Melaka woman tirelessly teaches how to make Nyonya ‘kasut manik’ to preserve Peranakan artistry

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Malaccawoman

MalaysiaMalaysia – Malacca woman Ong Bee Hong enjoys teaching the intricacies of making Nyonya beaded shoes to anyone as long as they’re willing to put in their time and effort.

Ong, a home-based customised beaded shoe maker or ‘kasut manik’ has made these shoes for weddings and even for customers overseas from as far as the UK.

Based in Malacca, Ong makes ‘kasut manik’ of various styles ― ranging from flower motifs, animal patterns, geometric patterns or any pattern that comes to her mind.

For the past five years, she has also been teaching the art to organisations such as the Malacca Cancer Society and to members of the Persatuan Peranakan Cina Melaka (PPCM) ― to preserve its heritage.

For an upcoming Manik Exhibition in an effort to preserve the Peranakan’s culture, Ong was tasked to teach about 40 students from all age groups and race the art of cross stitching beading using simple geometric or flower designs.

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The exhibition, set on June 19, at the PPCM building, is aimed at showcasing the work of the beaded shoes by her students they have been working on since January this year.

Students pay RM50 for the lessons including materials, while the rest was sponsored by the Cultural Economy Development Agency (Cendana).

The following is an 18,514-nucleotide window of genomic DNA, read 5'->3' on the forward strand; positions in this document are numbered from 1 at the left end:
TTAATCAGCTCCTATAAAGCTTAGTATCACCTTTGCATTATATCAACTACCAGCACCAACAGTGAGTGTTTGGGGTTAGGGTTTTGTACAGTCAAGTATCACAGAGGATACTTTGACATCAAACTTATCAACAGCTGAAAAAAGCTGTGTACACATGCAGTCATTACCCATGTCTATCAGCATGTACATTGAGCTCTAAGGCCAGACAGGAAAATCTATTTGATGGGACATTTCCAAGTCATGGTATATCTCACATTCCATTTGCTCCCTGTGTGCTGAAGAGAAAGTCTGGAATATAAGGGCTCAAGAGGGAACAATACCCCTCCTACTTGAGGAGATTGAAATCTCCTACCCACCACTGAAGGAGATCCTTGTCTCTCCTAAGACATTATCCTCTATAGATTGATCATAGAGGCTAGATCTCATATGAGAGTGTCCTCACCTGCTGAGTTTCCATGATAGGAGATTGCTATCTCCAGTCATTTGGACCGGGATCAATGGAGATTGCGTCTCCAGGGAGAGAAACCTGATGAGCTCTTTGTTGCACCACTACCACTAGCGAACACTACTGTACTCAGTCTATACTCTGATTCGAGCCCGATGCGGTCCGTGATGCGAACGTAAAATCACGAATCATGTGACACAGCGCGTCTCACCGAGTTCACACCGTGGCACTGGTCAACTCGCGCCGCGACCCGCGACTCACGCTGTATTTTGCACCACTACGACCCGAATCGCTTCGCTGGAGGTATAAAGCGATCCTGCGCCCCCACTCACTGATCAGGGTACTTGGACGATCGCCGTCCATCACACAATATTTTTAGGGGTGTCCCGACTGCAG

“A pair of beaded Nyonya shoes are always marvelled at for its beauty and elegance — and this requires a lot of effort and time from my students.

“Most of the students are working adults to retirees who are interested in this unique art and I taught them using the simple cross-stitch method with beads.

“But I’m strict in my classes and I tell my students that they are not allowed to give up on making their first pair of beaded shoes ― no matter how difficult the process is.

“Most times, I can tell the difference when a student finishes a stitching method fast and leaves out important details,” she told Malay Mail.

She added that as a teacher, she taught them the basic cross-stitching with beads using a template and used ‘manik kasar’ on a polyester material to make it easier for students to form shapes.

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